Why supplement Vitamin D

Why supplement Vitamin D?

Vitamin D deficiency is quite common.

And most people don’t even know they have low levels.

Because the symptoms are faint but can impact our health significantly.

Joint pains.




Hair loss.


Heart disease.

Mental illness.


Those are just some of the long term effects of Vitamin D deficiency.

vitamin d deficiency signs and symptoms
Risks of low vitamin D level

What is Vitamin D?

Vitamin D, also known as Calciferol, is a fat-soluble vitamin. Two effective forms of vitamin D are:

  • Vitamin D2, also known as Ergocalciferol
  • Vitamin D3, also known as Cholecalciferol

Vitamin D2 is found in many human-made foods, whereas Vitamin D3 is present in animal-based foods and is synthesized in the skin from 7-dehydrocholesterol.

Both forms of vitamin D, when activated, exhibit the same response, and a similar potency was seen concerning the cure of rickets. [1]

Both of these vitamins are synthesized commercially and are used in dietary supplements and fortified foods.

Deficiency and toxicity

DEFICIENCY of vitamin D may occur from lack of intake, poor absorption (patients with IBD are at risk), and in case of increased demands.

Vitamin D deficiency results in:

  • RICKETS: A condition that occurs in children and infants, causing skeletal deformity.
  • OSTEOMALACIA: A condition that occurs in adults, causing weakening and softening of bones.
  • Depression
  • Muscle weakness
  • Frequent colds and flu

TOXICITY of vitamin D most commonly occurs due to increased intake of supplements. It may present with Anorexia, weight loss, irregular heartbeat, and hardening of blood vessels leading to damage of the heart and kidney.

Vitamin D as a supplement

Vitamin D supplements have become more common and are more frequently used in recent years. The most reliable of getting vitamin D is sunlight. 

Therefore, people who don’t get enough sunlight, especially in the USA (Northern half) and Canada, are at risk. Moreover, older people are also at risk of vitamin D deficiency.

Vitamin D supplements are therefore necessary for older people and people living in Northern latitudes. [2]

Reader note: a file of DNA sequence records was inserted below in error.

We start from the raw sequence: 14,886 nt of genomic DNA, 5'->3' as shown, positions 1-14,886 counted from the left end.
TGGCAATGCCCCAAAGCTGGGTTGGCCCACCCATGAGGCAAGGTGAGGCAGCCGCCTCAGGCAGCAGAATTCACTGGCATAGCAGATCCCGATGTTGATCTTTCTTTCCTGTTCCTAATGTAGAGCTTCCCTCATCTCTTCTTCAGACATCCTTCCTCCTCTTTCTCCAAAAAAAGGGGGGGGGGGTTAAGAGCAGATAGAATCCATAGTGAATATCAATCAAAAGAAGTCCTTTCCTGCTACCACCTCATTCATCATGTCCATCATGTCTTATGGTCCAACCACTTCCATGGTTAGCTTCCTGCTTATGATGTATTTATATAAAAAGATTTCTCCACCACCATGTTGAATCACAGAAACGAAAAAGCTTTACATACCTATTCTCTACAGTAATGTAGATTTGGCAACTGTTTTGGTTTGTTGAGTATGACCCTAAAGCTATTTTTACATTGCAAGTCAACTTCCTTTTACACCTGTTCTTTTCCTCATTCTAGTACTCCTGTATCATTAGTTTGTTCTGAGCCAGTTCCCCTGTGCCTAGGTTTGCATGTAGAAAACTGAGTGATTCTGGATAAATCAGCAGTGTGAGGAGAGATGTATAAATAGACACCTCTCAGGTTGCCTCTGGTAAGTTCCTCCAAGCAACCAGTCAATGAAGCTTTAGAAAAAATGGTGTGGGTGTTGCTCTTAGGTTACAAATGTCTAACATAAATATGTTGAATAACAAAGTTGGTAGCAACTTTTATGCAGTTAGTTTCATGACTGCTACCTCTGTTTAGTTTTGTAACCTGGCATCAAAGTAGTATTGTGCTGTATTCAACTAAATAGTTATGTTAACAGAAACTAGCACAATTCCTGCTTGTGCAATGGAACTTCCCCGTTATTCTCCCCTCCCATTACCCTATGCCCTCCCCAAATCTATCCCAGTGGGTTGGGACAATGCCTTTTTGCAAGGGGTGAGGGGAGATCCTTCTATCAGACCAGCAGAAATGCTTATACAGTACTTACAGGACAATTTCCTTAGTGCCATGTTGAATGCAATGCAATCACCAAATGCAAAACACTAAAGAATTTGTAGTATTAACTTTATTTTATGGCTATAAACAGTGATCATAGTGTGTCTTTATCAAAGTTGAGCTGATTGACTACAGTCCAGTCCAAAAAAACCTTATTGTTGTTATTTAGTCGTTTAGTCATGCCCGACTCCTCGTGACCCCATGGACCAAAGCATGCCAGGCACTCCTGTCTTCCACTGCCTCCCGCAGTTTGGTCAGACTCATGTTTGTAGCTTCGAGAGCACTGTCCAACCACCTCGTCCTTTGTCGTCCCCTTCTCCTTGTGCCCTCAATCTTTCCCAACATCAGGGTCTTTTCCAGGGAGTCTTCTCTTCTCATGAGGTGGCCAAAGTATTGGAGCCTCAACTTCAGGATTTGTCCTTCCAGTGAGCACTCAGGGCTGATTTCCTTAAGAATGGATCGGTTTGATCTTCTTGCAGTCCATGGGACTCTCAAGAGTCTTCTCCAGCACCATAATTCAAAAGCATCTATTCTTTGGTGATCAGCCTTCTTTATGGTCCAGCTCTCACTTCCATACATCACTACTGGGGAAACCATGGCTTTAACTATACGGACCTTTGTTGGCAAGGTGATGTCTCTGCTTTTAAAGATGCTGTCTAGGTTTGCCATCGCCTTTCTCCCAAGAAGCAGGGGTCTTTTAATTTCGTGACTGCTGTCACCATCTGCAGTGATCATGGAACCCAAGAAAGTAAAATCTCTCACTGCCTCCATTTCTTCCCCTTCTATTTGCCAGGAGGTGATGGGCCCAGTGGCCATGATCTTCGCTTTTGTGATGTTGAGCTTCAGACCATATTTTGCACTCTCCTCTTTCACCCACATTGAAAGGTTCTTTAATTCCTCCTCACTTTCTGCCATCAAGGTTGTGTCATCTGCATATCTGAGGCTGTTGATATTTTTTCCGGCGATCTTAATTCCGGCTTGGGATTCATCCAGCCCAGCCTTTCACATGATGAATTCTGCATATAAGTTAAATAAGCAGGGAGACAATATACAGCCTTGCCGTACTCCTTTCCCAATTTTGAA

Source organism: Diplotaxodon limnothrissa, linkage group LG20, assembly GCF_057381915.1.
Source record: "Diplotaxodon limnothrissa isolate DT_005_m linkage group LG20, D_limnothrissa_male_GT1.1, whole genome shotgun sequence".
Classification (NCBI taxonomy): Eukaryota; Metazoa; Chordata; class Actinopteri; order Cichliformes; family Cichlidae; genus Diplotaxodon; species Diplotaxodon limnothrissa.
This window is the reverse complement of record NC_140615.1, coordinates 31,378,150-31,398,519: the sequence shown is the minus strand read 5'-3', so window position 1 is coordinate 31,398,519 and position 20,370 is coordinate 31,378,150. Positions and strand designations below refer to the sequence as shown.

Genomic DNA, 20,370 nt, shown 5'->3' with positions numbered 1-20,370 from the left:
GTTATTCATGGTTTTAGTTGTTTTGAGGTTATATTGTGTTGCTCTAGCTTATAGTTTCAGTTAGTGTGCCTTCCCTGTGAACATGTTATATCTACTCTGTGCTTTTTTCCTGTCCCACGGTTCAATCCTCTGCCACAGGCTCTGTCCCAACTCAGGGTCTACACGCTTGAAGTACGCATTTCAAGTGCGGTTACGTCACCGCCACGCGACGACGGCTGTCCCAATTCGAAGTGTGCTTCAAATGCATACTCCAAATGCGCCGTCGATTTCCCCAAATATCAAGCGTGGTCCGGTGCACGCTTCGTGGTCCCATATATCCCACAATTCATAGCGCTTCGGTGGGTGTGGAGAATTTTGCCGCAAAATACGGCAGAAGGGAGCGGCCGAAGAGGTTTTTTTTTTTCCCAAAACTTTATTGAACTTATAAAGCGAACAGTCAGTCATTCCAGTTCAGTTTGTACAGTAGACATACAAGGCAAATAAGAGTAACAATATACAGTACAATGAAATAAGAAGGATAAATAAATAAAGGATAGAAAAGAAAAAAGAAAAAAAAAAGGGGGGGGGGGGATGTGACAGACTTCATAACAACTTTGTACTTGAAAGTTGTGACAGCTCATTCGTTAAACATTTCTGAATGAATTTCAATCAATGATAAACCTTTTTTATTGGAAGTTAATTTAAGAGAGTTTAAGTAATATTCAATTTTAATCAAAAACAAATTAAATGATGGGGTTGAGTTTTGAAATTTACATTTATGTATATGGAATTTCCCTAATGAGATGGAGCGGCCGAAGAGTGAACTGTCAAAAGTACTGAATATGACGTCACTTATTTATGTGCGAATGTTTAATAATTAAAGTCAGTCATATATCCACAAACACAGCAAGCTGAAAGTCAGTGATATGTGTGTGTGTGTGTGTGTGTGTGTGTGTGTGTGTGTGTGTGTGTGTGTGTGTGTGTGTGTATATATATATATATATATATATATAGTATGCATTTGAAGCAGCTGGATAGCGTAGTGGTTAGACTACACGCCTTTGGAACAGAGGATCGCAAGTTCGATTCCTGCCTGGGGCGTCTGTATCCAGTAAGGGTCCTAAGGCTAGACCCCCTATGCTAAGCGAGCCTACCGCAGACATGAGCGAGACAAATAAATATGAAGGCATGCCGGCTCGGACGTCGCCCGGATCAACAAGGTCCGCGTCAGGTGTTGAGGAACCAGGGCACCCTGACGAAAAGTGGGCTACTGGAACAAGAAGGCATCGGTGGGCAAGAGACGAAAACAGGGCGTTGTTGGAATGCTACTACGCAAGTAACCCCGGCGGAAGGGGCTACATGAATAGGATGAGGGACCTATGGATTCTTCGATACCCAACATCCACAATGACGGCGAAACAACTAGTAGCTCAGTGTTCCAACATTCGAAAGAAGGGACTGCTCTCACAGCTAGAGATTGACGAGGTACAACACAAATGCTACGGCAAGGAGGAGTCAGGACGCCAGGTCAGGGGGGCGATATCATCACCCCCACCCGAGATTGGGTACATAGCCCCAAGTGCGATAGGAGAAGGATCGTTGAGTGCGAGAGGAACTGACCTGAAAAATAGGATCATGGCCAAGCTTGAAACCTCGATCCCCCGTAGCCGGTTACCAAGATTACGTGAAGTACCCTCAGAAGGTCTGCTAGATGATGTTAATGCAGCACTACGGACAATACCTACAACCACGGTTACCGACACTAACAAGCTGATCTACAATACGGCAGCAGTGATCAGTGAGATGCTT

Increasing epidemiological evidence linking vitamin D deficiency and autoimmune diseases such as Multiple Sclerosis and Rheumatoid Arthritis was found.

A study conducted by (Kassandra L. Munger, MSc; Lynn I. Levin, Ph.D., MPH; Bruce W. Hollis, Ph.D. al in 2006) examined whether high levels of circulating vitamin D were associated with reduced risk of Multiple Sclerosis. The study suggested that high levels of circulating vitamin D are associated with a reduced risk of Multiple Sclerosis. [3]

Recent studies have demonstrated a strong association between vitamin D insufficiency and risk of cardiovascular disease along with metabolic syndrome and Diabetes. [4]

Clinical studies showed a reduced cognitive function, anxiety, and depression with low serum levels of 25-hydroxyvitamin D [25(OH) D], which is the body’s storage form. [5, 6]. Vitamin D supplements enhanced symptoms in patients, indicating a possible causal relationship.

Another study suggested that people taking calcium and vitamin D supplements were able to lose more weight. Extra calcium and vitamin D were said to have an appetite-suppressing effect. [7]


Vitamin D is an essential vitamin that is necessary for overall health. Two forms of vitamin D (D2 and D3) having different sources are available.

A variety of symptoms are observed in excess or deficiency of vitamin D. Vitamin D supplements are widely used nowadays. 

In addition to improving bone health by regulating the absorption of calcium and phosphorus, various other benefits like reduced risk of autoimmune diseases, depression, and cardiovascular disease were found.

Various food products that don’t naturally contain vitamin D are fortified with this nutrient. Regarding the use of vitamin D supplements, quality should be assured to avoid side effects.

Make sure that supplements you take are made in a GMP certified facility and FDA registered. There are many hidden dangers of supplements to those unaware.

“I have the metabolism of a sloth and a body that hates putting on muscles. This curse motivated me to study weight loss and nutrition. I want to share my experiences and knowledge to help you achieve your ideal body.”

— Christian Tanobey


  1. https://pubmed.ncbi.nlm.nih.gov/9790574/
  2. https://pubmed.ncbi.nlm.nih.gov/15977461/
  3. https://jamanetwork.com/journals/jama/fullarticle/204651
  4. https://pubmed.ncbi.nlm.nih.gov/17974622/
  5. https://pubmed.ncbi.nlm.nih.gov/17258168/
  6. https://pubmed.ncbi.nlm.nih.gov/16850115/
  7. https://doi.org/10.1017/S0007114508030808

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